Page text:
Men on Pedestals: Bruno Mars, Men on Pedestals: Tom Cruise

Series of two tapestries made out of velvet. 118x82cm each, 2021.

Men on Pedestals are a series of two black and grey velvet tapestries. On each tapestry, a man stands on a so called scully box, a small platform, so they appear taller. In this case, they want to appear taller than their female co-star.

I’ve been fascinated by this fact. Why is it so important that men appear taller than women? Men in general are slightly taller than women in general, but there will always be short men and tall women. This is normal. This is natural. Still, when we only see images generated by Western media that depict the man in a heterosexual relationship to be taller than the woman, we will internalize those images and start incorporating them into our way of thinking. This results in some women not wanting to wear heels because then they are “too tall” compared to their partner, or even dating apps like Bumble where one can list the preferred height of a match. This causes you to not see the profiles where the other person is too tall or too short. You might even miss out on the love of your life because that person might be one centimeter too short….

The tapestries both measure 118x82cm and are both made completely out of velvet. At the bottom of this page, I’ve listed a very interesting column on the history of men on boxes.

A short history of men standing on boxes

Lucy Mangan
Thursday 26 April 2007
The Guardian

The official story was that the height difference between BBC reporter Steve Rosenberg (5ft 6in) and German MP Silvana Koch-Mehrin (6ft 4in) made it difficult for the cameraman to get both into shot. However, it is hard not to suspect that there were darker forces at work here. After all, history is stuffed with examples of short men going to great lengths to hide their stumpitude – especially when women (literally) enter the picture – although before now of course they were rarely snapped by passersby with cameraphones and the evidence of their subterfuge gleefully published in the next day’s Bild.When titchy but famous Alan Ladd (5ft 6in) appeared in 1957 with the strapping but lesser-known Sophia Loren in Boy on a Dolphin, viewers remained blissfully unaware that the crew had dug a trench for her to walk in so that she would not dwarf the star. Similarly, in the following year’s Deep Six, the director stood Ladd on a series of boxes so that he appeared the same size as his fellow actors.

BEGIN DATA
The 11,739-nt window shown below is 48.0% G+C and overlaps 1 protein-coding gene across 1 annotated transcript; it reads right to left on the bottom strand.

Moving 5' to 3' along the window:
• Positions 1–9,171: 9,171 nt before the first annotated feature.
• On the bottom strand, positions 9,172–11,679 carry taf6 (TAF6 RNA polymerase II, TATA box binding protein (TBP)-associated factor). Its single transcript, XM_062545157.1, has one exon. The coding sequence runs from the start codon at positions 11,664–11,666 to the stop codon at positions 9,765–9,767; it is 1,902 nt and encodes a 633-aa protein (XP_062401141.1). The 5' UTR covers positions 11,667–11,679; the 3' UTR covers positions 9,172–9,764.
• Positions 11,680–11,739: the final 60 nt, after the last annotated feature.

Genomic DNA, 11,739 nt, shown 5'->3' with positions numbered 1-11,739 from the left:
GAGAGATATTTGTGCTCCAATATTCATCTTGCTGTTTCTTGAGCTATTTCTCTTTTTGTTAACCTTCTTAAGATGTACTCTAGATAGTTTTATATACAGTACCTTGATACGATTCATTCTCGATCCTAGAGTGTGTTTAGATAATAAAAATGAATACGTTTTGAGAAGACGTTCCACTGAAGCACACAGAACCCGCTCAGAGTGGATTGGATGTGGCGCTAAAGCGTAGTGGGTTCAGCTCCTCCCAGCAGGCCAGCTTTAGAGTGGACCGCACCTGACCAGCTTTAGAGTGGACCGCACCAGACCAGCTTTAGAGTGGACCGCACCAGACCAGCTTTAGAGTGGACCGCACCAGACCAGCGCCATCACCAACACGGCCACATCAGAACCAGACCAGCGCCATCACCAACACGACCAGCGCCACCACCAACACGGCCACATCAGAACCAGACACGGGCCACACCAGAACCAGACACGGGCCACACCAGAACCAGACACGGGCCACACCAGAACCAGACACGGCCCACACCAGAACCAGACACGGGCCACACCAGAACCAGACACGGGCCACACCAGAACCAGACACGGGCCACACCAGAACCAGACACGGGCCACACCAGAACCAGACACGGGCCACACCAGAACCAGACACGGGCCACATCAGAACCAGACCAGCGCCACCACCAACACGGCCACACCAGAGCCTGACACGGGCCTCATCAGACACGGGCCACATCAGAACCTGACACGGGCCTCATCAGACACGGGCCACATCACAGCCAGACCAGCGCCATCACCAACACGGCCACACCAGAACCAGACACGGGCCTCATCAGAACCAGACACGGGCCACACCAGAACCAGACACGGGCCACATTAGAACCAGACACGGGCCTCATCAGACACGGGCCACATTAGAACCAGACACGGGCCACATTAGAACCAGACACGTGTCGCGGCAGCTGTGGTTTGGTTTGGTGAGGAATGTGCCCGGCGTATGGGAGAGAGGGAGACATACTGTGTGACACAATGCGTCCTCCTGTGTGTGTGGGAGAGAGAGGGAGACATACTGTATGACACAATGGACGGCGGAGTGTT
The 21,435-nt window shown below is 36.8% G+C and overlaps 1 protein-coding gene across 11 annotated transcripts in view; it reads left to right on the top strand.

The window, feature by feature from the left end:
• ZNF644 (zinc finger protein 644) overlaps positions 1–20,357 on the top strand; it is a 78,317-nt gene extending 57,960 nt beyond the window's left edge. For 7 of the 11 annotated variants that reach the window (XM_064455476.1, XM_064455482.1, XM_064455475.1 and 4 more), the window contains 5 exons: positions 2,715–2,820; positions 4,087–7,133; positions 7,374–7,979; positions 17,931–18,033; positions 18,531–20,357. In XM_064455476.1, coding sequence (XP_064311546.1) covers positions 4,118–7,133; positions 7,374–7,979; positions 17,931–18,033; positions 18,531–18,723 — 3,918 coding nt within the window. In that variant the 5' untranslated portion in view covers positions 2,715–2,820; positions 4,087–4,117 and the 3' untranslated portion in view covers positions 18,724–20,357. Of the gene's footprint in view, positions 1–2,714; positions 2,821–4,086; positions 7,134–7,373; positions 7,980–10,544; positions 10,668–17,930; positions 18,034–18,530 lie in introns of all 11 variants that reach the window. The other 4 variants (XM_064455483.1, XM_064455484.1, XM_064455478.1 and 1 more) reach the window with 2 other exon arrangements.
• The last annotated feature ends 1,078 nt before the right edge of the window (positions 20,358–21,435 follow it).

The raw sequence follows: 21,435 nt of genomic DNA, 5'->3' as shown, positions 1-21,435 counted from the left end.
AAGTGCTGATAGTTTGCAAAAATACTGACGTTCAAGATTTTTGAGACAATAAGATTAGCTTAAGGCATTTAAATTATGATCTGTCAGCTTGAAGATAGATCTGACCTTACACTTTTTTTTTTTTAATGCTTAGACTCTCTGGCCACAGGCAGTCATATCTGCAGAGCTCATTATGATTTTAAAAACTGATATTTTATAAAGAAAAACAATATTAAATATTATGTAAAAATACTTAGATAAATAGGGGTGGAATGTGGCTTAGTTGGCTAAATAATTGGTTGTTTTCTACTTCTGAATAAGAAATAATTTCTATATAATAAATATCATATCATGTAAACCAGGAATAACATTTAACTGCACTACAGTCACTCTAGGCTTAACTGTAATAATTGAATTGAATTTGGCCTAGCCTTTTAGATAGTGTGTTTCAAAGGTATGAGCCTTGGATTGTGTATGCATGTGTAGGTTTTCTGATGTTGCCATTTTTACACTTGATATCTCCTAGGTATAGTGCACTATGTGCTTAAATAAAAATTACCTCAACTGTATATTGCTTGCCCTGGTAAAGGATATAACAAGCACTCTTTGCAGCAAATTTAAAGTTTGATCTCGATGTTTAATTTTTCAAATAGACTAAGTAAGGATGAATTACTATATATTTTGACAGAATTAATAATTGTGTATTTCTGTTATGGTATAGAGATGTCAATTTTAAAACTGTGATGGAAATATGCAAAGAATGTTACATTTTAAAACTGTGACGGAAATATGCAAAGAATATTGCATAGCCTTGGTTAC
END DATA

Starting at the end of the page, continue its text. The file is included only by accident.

More recently, of course, it has been Tom Cruise (5ft 6in) who has had to beef up his height in various ways. Rumour had it that he too boxed clever in order to match up to female lead Kelly McGillis in Top Gun, and he endured much ridicule (and rumours of heel lifts) whenever he appeared in public with his second wife, Nicole “the Porcelain Beanpole” Kidman. By the time he married Katie Holmes, another decidedly willowy woman, he appeared to have arrived at Ladd’s happier solution of making the lady next to you stand in a hole. The wedding pictures showed Katy, with a long dress hiding her feet and the surrounding ground, for the first time looking the same size as her husband.

And was it coincidence that Prince Charles (5ft 11in) had his official engagement picture with Lady Diana taken on the steps of Buckingham Palace so that he could stand on the one above, gaining an extra few inches over his 5ft 10in fiancee?

If you don’t have a box, step or trench-digger, of course, gentlemen, do remember that you can always employ the favoured method of short Gallic generals and remodel Europe in your own image instead. Nothing says “big man” like establishing the modern equivalent of the Napoleonic Code wherever you go.,,2065602,00.html